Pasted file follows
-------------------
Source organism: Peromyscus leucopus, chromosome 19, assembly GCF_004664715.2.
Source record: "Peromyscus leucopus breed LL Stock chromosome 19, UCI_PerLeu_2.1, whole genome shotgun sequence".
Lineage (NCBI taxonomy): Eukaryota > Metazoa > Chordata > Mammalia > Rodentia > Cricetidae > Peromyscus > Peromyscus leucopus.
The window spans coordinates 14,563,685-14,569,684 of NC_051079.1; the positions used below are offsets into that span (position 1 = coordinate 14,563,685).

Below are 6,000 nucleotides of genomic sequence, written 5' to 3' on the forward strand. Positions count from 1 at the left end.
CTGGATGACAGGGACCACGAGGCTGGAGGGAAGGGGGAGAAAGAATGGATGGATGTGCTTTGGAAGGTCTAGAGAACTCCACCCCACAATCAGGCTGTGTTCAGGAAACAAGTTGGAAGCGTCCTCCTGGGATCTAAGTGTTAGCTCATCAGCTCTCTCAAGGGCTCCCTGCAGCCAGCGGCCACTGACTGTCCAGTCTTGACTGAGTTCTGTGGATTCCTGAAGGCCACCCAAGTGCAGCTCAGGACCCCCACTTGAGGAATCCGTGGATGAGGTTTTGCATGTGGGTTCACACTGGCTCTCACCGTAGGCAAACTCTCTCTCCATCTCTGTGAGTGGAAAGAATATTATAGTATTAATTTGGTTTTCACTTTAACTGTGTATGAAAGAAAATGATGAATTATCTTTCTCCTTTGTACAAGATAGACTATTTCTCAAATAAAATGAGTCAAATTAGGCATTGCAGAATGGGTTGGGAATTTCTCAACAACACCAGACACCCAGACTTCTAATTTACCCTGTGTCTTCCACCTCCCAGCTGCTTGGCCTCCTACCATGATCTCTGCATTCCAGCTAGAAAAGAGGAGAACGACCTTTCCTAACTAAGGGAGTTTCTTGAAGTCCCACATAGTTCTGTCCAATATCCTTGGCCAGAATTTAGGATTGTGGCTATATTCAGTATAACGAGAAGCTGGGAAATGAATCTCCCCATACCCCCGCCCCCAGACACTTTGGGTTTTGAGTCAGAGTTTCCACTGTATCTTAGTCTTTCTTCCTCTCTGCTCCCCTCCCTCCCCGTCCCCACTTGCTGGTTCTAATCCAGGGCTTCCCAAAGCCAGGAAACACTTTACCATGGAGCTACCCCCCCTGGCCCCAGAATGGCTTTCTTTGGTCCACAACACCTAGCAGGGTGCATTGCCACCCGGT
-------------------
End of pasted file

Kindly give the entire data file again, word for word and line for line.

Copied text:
Source organism: Peromyscus leucopus, chromosome 19, assembly GCF_004664715.2.
Source record: "Peromyscus leucopus breed LL Stock chromosome 19, UCI_PerLeu_2.1, whole genome shotgun sequence".
Lineage (NCBI taxonomy): Eukaryota > Metazoa > Chordata > Mammalia > Rodentia > Cricetidae > Peromyscus > Peromyscus leucopus.
The window spans coordinates 14,563,685-14,569,684 of NC_051079.1; the positions used below are offsets into that span (position 1 = coordinate 14,563,685).

Below are 6,000 nucleotides of genomic sequence, written 5' to 3' on the forward strand. Positions count from 1 at the left end.
CTGGATGACAGGGACCACGAGGCTGGAGGGAAGGGGGAGAAAGAATGGATGGATGTGCTTTGGAAGGTCTAGAGAACTCCACCCCACAATCAGGCTGTGTTCAGGAAACAAGTTGGAAGCGTCCTCCTGGGATCTAAGTGTTAGCTCATCAGCTCTCTCAAGGGCTCCCTGCAGCCAGCGGCCACTGACTGTCCAGTCTTGACTGAGTTCTGTGGATTCCTGAAGGCCACCCAAGTGCAGCTCAGGACCCCCACTTGAGGAATCCGTGGATGAGGTTTTGCATGTGGGTTCACACTGGCTCTCACCGTAGGCAAACTCTCTCTCCATCTCTGTGAGTGGAAAGAATATTATAGTATTAATTTGGTTTTCACTTTAACTGTGTATGAAAGAAAATGATGAATTATCTTTCTCCTTTGTACAAGATAGACTATTTCTCAAATAAAATGAGTCAAATTAGGCATTGCAGAATGGGTTGGGAATTTCTCAACAACACCAGACACCCAGACTTCTAATTTACCCTGTGTCTTCCACCTCCCAGCTGCTTGGCCTCCTACCATGATCTCTGCATTCCAGCTAGAAAAGAGGAGAACGACCTTTCCTAACTAAGGGAGTTTCTTGAAGTCCCACATAGTTCTGTCCAATATCCTTGGCCAGAATTTAGGATTGTGGCTATATTCAGTATAACGAGAAGCTGGGAAATGAATCTCCCCATACCCCCGCCCCCAGACACTTTGGGTTTTGAGTCAGAGTTTCCACTGTATCTTAGTCTTTCTTCCTCTCTGCTCCCCTCCCTCCCCGTCCCCACTTGCTGGTTCTAATCCAGGGCTTCCCAAAGCCAGGAAACACTTTACCATGGAGCTACCCCCCCTGGCCCCAGAATGGCTTTCTTTGGTCCACAACACCTAGCAGGGTGCATTGCCACCCGGT